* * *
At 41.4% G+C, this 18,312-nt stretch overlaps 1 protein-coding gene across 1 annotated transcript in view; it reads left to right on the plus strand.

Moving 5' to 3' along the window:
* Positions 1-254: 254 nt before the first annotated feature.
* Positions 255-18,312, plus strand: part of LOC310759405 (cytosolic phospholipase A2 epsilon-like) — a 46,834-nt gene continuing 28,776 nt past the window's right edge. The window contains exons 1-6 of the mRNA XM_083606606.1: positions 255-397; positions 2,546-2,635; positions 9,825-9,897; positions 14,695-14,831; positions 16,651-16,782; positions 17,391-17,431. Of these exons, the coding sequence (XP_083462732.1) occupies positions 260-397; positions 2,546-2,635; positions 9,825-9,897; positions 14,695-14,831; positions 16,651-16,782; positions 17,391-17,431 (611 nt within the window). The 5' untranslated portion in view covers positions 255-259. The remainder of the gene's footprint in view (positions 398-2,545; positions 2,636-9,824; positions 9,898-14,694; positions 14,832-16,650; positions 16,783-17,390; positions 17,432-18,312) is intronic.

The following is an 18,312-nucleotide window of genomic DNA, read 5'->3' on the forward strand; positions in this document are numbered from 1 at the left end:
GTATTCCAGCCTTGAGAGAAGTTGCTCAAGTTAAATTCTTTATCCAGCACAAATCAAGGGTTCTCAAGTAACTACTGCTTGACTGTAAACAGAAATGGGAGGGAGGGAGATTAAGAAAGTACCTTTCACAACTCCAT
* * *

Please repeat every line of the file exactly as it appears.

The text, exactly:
At 41.4% G+C, this 18,312-nt stretch overlaps 1 protein-coding gene across 1 annotated transcript in view; it reads left to right on the plus strand.

Moving 5' to 3' along the window:
* Positions 1-254: 254 nt before the first annotated feature.
* Positions 255-18,312, plus strand: part of LOC310759405 (cytosolic phospholipase A2 epsilon-like) — a 46,834-nt gene continuing 28,776 nt past the window's right edge. The window contains exons 1-6 of the mRNA XM_083606606.1: positions 255-397; positions 2,546-2,635; positions 9,825-9,897; positions 14,695-14,831; positions 16,651-16,782; positions 17,391-17,431. Of these exons, the coding sequence (XP_083462732.1) occupies positions 260-397; positions 2,546-2,635; positions 9,825-9,897; positions 14,695-14,831; positions 16,651-16,782; positions 17,391-17,431 (611 nt within the window). The 5' untranslated portion in view covers positions 255-259. The remainder of the gene's footprint in view (positions 398-2,545; positions 2,636-9,824; positions 9,898-14,694; positions 14,832-16,650; positions 16,783-17,390; positions 17,432-18,312) is intronic.

The following is an 18,312-nucleotide window of genomic DNA, read 5'->3' on the forward strand; positions in this document are numbered from 1 at the left end:
GTATTCCAGCCTTGAGAGAAGTTGCTCAAGTTAAATTCTTTATCCAGCACAAATCAAGGGTTCTCAAGTAACTACTGCTTGACTGTAAACAGAAATGGGAGGGAGGGAGATTAAGAAAGTACCTTTCACAACTCCAT